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Phil - MO
July 19, 2007, 09:37 PM
I have either a Remington Beals 36 cal. or early 1861 Remington Navy 36 cal. passed down to me from my grandfather. The cylinder does not have the extra locking indentions like the late model 1861.
He was 12 years old when he arrived in the U.S. from Austria around 1875. Shortly thereafter he supposedly shot a deer with this revolver. I have the farm that was homesteaded in 1875 and am retiring to it. Out of curiosity I am trying to find out which model this revolver is.
The loading lever is missing.
I know that the barrel is supposed to have "Beals Patent Sept. 14 1858" or the 1861 model "Patented Dec. 17, 1861" which would make it easy. Mine has no markings on the barrel. It does have some threads showing in the cylinder chamber. I'm beginning to think it was rebarreled and sold after the civil war to civilians?
The serial number is 6920 under the brass trigger guard and wooden grips.
Just curious.

James K
July 23, 2007, 10:35 PM
The serial number provides the answer. There were 15,000 of the first "Beals" model made, serial starting at 1. There were 6000 of the Model 1861, serial numbers 15000 to 21000.

Jim

Phil - MO
July 25, 2007, 08:48 AM
Thanks very much Mr. Keenan.

For some reason it was very important to me to know just what model this revolver was.
If anybody would know where I could get a loading lever I would appreciate it.
I bought a couple of loading levers for a 36 and 44 caliber from Dixie and am in the process of trying to make them work, but would like an original if possible. Would like to put in on display in the farm house.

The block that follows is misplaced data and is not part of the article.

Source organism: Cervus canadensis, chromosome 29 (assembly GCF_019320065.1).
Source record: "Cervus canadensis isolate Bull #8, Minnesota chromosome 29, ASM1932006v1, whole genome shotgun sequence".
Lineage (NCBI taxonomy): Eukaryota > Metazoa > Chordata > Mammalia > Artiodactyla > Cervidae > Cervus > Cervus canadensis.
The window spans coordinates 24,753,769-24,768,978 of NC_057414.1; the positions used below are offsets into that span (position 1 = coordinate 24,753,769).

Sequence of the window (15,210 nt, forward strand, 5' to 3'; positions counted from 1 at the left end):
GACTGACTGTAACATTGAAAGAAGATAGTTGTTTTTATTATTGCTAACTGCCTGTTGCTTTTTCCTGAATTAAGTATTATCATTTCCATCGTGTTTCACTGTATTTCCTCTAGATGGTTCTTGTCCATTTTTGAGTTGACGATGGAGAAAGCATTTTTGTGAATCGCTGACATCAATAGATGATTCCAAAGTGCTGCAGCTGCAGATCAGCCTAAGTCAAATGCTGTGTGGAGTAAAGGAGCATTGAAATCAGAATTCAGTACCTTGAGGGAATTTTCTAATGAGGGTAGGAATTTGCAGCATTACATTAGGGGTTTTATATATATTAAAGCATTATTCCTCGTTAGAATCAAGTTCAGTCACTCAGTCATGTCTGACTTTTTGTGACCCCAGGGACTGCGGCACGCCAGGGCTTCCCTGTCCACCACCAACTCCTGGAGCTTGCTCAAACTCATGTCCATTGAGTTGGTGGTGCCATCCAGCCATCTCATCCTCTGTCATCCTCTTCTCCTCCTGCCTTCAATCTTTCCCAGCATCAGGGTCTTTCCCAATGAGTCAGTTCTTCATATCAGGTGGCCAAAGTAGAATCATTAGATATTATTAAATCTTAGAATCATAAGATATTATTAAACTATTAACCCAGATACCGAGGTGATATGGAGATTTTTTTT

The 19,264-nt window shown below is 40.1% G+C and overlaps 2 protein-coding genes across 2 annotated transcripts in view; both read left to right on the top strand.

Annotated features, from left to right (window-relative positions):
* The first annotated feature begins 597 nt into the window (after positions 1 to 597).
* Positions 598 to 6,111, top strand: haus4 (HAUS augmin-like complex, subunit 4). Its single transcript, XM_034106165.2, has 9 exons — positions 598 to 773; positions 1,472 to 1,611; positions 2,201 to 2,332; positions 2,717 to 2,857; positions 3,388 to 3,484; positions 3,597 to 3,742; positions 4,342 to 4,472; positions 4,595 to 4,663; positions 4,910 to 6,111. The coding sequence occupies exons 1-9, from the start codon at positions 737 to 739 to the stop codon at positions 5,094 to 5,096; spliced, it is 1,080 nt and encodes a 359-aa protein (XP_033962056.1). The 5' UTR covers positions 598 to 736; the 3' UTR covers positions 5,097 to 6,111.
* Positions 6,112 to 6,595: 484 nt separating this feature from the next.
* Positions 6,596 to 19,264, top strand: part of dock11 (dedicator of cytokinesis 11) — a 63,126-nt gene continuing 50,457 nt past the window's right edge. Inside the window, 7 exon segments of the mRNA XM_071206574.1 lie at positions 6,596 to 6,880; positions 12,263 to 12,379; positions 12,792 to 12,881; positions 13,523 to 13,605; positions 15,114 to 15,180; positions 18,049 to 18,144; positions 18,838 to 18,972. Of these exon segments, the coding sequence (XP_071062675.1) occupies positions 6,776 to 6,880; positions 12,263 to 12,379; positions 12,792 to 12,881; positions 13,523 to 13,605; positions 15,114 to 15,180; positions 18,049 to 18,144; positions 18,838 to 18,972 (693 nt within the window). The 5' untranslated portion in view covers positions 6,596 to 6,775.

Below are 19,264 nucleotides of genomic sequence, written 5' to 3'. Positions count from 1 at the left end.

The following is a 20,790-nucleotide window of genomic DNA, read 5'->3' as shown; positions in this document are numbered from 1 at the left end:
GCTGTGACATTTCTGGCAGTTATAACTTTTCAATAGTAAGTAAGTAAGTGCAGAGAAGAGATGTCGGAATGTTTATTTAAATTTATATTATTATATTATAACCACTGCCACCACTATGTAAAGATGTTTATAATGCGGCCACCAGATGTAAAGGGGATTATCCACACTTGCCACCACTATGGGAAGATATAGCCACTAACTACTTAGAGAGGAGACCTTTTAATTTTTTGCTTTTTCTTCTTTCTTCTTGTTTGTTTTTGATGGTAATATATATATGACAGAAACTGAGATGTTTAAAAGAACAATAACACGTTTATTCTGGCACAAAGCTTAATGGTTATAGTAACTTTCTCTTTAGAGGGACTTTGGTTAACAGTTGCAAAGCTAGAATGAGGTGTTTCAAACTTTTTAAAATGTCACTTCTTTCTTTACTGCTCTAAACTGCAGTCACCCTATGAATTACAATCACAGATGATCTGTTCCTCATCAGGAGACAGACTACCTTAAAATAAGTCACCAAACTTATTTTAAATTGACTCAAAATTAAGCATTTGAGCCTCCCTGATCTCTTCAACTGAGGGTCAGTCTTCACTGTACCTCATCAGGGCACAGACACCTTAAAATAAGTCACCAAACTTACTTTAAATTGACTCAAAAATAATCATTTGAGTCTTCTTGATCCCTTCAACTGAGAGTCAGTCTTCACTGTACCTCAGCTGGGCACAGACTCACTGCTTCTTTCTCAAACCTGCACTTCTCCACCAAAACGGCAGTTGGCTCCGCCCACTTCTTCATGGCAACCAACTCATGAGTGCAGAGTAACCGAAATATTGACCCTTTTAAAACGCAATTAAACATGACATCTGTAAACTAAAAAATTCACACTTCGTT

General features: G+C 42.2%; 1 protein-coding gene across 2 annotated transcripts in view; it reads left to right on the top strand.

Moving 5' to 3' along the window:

Guess I'll never know why the barrel doesn't have any markings.

Phil

James K
July 25, 2007, 03:29 PM
You might also try www.ssfirearms.com for that loading lever. Their parts are usually better than Dixie's. I doubt you will be able to find an original.

Markings could have been removed as part of a refinish job at one time, or the barrel may be a replacement that never had markings. Any guess is about as good as any other.

If you can fit the Dixie parts and age them a bit, it should be OK for your purpose; only you will know the loading lever is not original.

Jim

Phil - MO
July 26, 2007, 09:21 AM
Mr. Keenan:

Thanks again.

I emailed the company to see if they had the loading lever.

I also have an 1829 Springfield musket that I guess was converted to percussion. They do not list parts for this model but I bet the 1816 Springfield parts would fit.
I talked to my uncle several years ago about the 1829 musket before he passed away and he said when he and his brother were kids when my grandparents went to town one day with the horse and wagon, they took the musket out and put 2 loads from shotgun shells into it and shot it at a crow. Luckily nobody was hurt as the smokeless powder blew aout the nipple, and sheared off the cross bolt in the stock among other damage.
I have since repaired it enough to shoot carefully with black powder. I tried it out on a wild turkey one year loaded with shot. The turkey got away.